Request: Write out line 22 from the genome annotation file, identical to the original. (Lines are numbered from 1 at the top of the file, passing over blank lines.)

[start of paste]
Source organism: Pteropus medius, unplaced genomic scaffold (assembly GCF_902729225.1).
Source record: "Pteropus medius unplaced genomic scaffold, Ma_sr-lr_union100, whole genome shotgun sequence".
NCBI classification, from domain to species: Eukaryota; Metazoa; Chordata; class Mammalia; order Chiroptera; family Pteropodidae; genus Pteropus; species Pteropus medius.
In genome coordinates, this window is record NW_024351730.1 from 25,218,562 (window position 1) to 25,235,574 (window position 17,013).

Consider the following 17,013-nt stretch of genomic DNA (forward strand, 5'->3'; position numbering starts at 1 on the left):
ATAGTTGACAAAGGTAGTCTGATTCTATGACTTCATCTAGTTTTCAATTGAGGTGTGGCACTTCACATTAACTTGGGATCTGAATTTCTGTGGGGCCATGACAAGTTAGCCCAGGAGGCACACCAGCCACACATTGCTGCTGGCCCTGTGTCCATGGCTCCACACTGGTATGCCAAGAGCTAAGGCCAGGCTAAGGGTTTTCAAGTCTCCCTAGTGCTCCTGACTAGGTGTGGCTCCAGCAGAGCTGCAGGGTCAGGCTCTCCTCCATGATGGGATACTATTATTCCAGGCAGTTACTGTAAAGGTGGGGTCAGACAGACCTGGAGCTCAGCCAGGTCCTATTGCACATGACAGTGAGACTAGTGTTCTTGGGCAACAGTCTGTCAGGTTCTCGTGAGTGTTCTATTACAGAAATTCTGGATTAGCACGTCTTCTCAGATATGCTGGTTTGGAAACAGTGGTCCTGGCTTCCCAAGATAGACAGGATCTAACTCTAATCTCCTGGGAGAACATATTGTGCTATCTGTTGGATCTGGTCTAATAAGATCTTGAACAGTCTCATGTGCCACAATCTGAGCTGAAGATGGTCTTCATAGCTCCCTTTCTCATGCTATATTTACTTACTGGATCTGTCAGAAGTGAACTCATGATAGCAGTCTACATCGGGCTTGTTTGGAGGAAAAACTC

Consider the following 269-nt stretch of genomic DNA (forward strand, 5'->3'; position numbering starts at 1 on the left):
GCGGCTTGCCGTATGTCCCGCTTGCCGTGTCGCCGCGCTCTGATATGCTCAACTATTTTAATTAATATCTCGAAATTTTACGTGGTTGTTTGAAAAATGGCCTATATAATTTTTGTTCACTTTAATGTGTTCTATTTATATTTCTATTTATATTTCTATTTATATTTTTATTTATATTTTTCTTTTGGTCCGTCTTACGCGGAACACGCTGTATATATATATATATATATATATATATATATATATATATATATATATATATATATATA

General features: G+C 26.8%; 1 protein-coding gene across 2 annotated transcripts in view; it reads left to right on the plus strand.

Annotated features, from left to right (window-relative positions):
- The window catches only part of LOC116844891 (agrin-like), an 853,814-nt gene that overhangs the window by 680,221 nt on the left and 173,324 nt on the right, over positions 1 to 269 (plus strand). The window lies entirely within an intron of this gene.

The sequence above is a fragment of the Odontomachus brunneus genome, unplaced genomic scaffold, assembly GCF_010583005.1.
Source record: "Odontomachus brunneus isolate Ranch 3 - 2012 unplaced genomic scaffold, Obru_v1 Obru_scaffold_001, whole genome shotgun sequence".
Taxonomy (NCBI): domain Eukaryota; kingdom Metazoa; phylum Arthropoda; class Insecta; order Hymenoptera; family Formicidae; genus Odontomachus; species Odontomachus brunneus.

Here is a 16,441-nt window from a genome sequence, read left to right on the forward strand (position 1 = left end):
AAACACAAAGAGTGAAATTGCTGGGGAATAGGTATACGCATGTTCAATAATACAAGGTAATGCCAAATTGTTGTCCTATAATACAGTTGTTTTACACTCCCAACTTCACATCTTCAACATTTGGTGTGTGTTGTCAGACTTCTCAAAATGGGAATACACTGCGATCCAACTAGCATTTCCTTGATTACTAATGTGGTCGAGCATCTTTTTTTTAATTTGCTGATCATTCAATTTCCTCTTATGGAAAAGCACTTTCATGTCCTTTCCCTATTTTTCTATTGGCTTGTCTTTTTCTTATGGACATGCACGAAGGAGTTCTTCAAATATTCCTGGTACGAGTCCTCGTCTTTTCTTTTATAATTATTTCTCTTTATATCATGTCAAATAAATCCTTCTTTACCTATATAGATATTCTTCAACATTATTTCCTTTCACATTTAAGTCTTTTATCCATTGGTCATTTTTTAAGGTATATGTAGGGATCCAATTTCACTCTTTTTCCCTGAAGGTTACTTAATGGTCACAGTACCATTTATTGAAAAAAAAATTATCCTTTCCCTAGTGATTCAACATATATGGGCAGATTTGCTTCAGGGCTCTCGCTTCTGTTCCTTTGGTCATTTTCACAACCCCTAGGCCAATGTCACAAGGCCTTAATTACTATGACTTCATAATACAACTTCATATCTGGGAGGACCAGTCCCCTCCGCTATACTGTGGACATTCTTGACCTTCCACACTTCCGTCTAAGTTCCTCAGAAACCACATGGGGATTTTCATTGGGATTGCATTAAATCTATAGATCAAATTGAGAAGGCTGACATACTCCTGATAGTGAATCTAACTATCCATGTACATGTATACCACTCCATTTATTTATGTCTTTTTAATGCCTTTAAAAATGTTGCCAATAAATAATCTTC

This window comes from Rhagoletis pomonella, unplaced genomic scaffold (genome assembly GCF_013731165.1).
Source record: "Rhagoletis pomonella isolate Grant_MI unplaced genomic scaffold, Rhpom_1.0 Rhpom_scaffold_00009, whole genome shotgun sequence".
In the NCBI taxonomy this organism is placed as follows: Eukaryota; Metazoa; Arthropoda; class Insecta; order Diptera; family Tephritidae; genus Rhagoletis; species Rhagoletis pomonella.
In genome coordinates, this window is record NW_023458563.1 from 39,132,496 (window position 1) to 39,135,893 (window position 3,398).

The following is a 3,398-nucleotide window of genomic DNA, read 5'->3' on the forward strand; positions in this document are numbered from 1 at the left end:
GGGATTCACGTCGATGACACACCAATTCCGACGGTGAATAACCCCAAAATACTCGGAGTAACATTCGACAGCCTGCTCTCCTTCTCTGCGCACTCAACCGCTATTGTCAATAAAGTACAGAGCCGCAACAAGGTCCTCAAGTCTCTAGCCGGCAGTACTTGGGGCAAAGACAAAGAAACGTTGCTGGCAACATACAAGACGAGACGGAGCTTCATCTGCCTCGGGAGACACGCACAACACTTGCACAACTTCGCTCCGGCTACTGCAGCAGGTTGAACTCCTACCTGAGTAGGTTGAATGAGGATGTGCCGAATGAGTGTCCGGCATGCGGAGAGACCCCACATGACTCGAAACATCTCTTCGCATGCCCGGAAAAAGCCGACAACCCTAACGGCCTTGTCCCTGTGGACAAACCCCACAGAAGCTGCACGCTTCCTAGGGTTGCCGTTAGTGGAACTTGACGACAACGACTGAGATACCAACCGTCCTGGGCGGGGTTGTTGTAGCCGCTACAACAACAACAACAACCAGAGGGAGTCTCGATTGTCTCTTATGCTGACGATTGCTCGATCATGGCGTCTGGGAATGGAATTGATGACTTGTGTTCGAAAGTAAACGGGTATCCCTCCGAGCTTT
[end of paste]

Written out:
GGGATTCACGTCGATGACACACCAATTCCGACGGTGAATAACCCCAAAATACTCGGAGTAACATTCGACAGCCTGCTCTCCTTCTCTGCGCACTCAACCGCTATTGTCAATAAAGTACAGAGCCGCAACAAGGTCCTCAAGTCTCTAGCCGGCAGTACTTGGGGCAAAGACAAAGAAACGTTGCTGGCAACATACAAGACGAGACGGAGCTTCATCTGCCTCGGGAGACACGCACAACACTTGCACAACTTCGCTCCGGCTACTGCAGCAGGTTGAACTCCTACCTGAGTAGGTTGAATGAGGATGTGCCGAATGAGTGTCCGGCATGCGGAGAGACCCCACATGACTCGAAACATCTCTTCGCATGCCCGGAAAAAGCCGACAACCCTAACGGCCTTGTCCCTGTGGACAAACCCCACAGAAGCTGCACGCTTCCTAGGGTTGCCGTTAGTGGAACTTGACGACAACGACTGAGATACCAACCGTCCTGGGCGGGGTTGTTGTAGCCGCTACAACAACAACAACAACCAGAGGGAGTCTCGATTGTCTCTTATGCTGACGATTGCTCGATCATGGCGTCTGGGAATGGAATTGATGACTTGTGTTCGAAAGTAAACGGGTATCCCTCCGAGCTTT